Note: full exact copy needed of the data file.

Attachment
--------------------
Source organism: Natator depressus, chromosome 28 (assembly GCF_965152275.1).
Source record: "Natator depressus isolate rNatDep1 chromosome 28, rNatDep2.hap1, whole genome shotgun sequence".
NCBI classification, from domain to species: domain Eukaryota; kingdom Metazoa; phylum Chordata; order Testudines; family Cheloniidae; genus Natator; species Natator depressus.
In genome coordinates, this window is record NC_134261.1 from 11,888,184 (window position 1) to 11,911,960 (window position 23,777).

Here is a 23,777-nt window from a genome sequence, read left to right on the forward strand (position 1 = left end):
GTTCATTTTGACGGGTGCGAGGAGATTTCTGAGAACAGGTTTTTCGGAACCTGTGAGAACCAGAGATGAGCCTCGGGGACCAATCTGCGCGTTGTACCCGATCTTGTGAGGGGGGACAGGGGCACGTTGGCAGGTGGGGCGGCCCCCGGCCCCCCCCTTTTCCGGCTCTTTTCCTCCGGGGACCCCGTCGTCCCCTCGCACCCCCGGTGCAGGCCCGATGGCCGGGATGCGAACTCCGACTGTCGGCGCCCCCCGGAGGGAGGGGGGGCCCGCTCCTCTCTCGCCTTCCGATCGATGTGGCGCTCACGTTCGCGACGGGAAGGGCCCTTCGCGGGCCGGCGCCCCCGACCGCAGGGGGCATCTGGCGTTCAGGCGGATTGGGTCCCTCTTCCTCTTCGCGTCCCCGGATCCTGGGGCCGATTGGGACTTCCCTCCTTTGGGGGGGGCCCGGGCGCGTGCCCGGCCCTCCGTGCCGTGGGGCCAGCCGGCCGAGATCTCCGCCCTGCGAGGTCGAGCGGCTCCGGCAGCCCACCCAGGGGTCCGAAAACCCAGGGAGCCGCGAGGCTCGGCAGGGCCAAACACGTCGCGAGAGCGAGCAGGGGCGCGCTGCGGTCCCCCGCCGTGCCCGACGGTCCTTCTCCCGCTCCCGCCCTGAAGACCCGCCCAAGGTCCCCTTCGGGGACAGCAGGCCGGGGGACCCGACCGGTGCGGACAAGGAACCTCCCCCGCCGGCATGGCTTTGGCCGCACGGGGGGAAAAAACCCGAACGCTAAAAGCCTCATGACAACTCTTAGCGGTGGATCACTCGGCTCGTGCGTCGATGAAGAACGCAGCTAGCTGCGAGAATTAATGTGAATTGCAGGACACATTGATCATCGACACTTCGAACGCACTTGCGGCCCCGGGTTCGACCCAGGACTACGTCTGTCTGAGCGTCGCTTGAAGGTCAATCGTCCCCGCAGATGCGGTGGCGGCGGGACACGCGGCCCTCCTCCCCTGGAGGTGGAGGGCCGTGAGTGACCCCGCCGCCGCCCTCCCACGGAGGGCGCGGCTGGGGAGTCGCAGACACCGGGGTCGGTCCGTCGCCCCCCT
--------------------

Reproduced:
Source organism: Natator depressus, chromosome 28 (assembly GCF_965152275.1).
Source record: "Natator depressus isolate rNatDep1 chromosome 28, rNatDep2.hap1, whole genome shotgun sequence".
NCBI classification, from domain to species: domain Eukaryota; kingdom Metazoa; phylum Chordata; order Testudines; family Cheloniidae; genus Natator; species Natator depressus.
In genome coordinates, this window is record NC_134261.1 from 11,888,184 (window position 1) to 11,911,960 (window position 23,777).

Here is a 23,777-nt window from a genome sequence, read left to right on the forward strand (position 1 = left end):
GTTCATTTTGACGGGTGCGAGGAGATTTCTGAGAACAGGTTTTTCGGAACCTGTGAGAACCAGAGATGAGCCTCGGGGACCAATCTGCGCGTTGTACCCGATCTTGTGAGGGGGGACAGGGGCACGTTGGCAGGTGGGGCGGCCCCCGGCCCCCCCCTTTTCCGGCTCTTTTCCTCCGGGGACCCCGTCGTCCCCTCGCACCCCCGGTGCAGGCCCGATGGCCGGGATGCGAACTCCGACTGTCGGCGCCCCCCGGAGGGAGGGGGGGCCCGCTCCTCTCTCGCCTTCCGATCGATGTGGCGCTCACGTTCGCGACGGGAAGGGCCCTTCGCGGGCCGGCGCCCCCGACCGCAGGGGGCATCTGGCGTTCAGGCGGATTGGGTCCCTCTTCCTCTTCGCGTCCCCGGATCCTGGGGCCGATTGGGACTTCCCTCCTTTGGGGGGGGCCCGGGCGCGTGCCCGGCCCTCCGTGCCGTGGGGCCAGCCGGCCGAGATCTCCGCCCTGCGAGGTCGAGCGGCTCCGGCAGCCCACCCAGGGGTCCGAAAACCCAGGGAGCCGCGAGGCTCGGCAGGGCCAAACACGTCGCGAGAGCGAGCAGGGGCGCGCTGCGGTCCCCCGCCGTGCCCGACGGTCCTTCTCCCGCTCCCGCCCTGAAGACCCGCCCAAGGTCCCCTTCGGGGACAGCAGGCCGGGGGACCCGACCGGTGCGGACAAGGAACCTCCCCCGCCGGCATGGCTTTGGCCGCACGGGGGGAAAAAACCCGAACGCTAAAAGCCTCATGACAACTCTTAGCGGTGGATCACTCGGCTCGTGCGTCGATGAAGAACGCAGCTAGCTGCGAGAATTAATGTGAATTGCAGGACACATTGATCATCGACACTTCGAACGCACTTGCGGCCCCGGGTTCGACCCAGGACTACGTCTGTCTGAGCGTCGCTTGAAGGTCAATCGTCCCCGCAGATGCGGTGGCGGCGGGACACGCGGCCCTCCTCCCCTGGAGGTGGAGGGCCGTGAGTGACCCCGCCGCCGCCCTCCCACGGAGGGCGCGGCTGGGGAGTCGCAGACACCGGGGTCGGTCCGTCGCCCCCCT